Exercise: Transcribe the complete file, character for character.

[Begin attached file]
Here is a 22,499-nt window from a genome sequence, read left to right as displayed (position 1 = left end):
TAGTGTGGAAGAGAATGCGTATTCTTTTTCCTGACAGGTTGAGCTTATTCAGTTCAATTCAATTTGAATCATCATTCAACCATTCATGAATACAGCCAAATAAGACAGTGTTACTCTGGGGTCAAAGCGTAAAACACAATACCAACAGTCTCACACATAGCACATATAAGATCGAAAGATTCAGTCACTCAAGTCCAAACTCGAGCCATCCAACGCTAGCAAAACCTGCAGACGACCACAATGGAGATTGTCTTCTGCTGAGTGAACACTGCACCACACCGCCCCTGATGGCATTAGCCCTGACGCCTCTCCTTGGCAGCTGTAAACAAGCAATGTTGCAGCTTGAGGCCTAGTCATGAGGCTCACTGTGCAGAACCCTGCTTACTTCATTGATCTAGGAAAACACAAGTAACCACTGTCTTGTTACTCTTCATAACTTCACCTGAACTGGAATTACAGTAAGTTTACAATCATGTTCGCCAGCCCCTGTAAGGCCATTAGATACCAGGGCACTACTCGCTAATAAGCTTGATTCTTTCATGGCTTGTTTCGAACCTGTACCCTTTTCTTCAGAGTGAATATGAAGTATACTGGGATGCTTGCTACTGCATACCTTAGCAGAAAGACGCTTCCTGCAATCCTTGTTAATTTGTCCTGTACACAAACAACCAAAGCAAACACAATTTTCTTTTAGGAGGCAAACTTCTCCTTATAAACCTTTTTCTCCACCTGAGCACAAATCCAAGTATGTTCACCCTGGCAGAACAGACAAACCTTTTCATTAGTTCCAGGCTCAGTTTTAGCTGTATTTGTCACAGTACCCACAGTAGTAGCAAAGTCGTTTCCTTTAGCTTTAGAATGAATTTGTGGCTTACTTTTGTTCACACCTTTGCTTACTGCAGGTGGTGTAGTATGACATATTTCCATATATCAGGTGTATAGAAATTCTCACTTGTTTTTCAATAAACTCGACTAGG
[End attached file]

Here is a 22,499-nt window from a genome sequence, read left to right as displayed (position 1 = left end):
TAGTGTGGAAGAGAATGCGTATTCTTTTTCCTGACAGGTTGAGCTTATTCAGTTCAATTCAATTTGAATCATCATTCAACCATTCATGAATACAGCCAAATAAGACAGTGTTACTCTGGGGTCAAAGCGTAAAACACAATACCAACAGTCTCACACATAGCACATATAAGATCGAAAGATTCAGTCACTCAAGTCCAAACTCGAGCCATCCAACGCTAGCAAAACCTGCAGACGACCACAATGGAGATTGTCTTCTGCTGAGTGAACACTGCACCACACCGCCCCTGATGGCATTAGCCCTGACGCCTCTCCTTGGCAGCTGTAAACAAGCAATGTTGCAGCTTGAGGCCTAGTCATGAGGCTCACTGTGCAGAACCCTGCTTACTTCATTGATCTAGGAAAACACAAGTAACCACTGTCTTGTTACTCTTCATAACTTCACCTGAACTGGAATTACAGTAAGTTTACAATCATGTTCGCCAGCCCCTGTAAGGCCATTAGATACCAGGGCACTACTCGCTAATAAGCTTGATTCTTTCATGGCTTGTTTCGAACCTGTACCCTTTTCTTCAGAGTGAATATGAAGTATACTGGGATGCTTGCTACTGCATACCTTAGCAGAAAGACGCTTCCTGCAATCCTTGTTAATTTGTCCTGTACACAAACAACCAAAGCAAACACAATTTTCTTTTAGGAGGCAAACTTCTCCTTATAAACCTTTTTCTCCACCTGAGCACAAATCCAAGTATGTTCACCCTGGCAGAACAGACAAACCTTTTCATTAGTTCCAGGCTCAGTTTTAGCTGTATTTGTCACAGTACCCACAGTAGTAGCAAAGTCGTTTCCTTTAGCTTTAGAATGAATTTGTGGCTTACTTTTGTTCACACCTTTGCTTACTGCAGGTGGTGTAGTATGACATATTTCCATATATCAGGTGTATAGAAATTCTCACTTGTTTTTCAATAAACTCGACTAGG